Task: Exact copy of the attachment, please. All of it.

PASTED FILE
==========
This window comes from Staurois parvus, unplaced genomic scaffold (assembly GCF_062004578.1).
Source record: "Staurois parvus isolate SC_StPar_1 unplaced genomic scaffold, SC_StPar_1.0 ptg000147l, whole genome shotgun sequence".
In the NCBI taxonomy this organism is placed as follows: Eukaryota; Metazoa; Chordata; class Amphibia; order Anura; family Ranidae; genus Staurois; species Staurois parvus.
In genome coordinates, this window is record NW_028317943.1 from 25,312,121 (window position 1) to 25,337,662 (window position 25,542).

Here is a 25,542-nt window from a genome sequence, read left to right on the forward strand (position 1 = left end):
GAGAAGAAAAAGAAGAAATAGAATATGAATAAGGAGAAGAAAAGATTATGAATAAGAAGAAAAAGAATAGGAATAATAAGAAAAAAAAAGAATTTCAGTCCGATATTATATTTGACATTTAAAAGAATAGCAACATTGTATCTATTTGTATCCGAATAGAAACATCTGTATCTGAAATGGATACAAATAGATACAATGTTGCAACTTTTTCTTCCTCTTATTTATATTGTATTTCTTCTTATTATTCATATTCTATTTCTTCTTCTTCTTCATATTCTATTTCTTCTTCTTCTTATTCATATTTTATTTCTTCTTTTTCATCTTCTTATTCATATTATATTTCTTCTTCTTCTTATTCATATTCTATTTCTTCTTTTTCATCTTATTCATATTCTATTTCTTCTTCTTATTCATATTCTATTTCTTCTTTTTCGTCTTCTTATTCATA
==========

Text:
This window comes from Staurois parvus, unplaced genomic scaffold (assembly GCF_062004578.1).
Source record: "Staurois parvus isolate SC_StPar_1 unplaced genomic scaffold, SC_StPar_1.0 ptg000147l, whole genome shotgun sequence".
In the NCBI taxonomy this organism is placed as follows: Eukaryota; Metazoa; Chordata; class Amphibia; order Anura; family Ranidae; genus Staurois; species Staurois parvus.
In genome coordinates, this window is record NW_028317943.1 from 25,312,121 (window position 1) to 25,337,662 (window position 25,542).

Here is a 25,542-nt window from a genome sequence, read left to right on the forward strand (position 1 = left end):
GAGAAGAAAAAGAAGAAATAGAATATGAATAAGGAGAAGAAAAGATTATGAATAAGAAGAAAAAGAATAGGAATAATAAGAAAAAAAAAGAATTTCAGTCCGATATTATATTTGACATTTAAAAGAATAGCAACATTGTATCTATTTGTATCCGAATAGAAACATCTGTATCTGAAATGGATACAAATAGATACAATGTTGCAACTTTTTCTTCCTCTTATTTATATTGTATTTCTTCTTATTATTCATATTCTATTTCTTCTTCTTCTTCATATTCTATTTCTTCTTCTTCTTATTCATATTTTATTTCTTCTTTTTCATCTTCTTATTCATATTATATTTCTTCTTCTTCTTATTCATATTCTATTTCTTCTTTTTCATCTTATTCATATTCTATTTCTTCTTCTTATTCATATTCTATTTCTTCTTTTTCGTCTTCTTATTCATA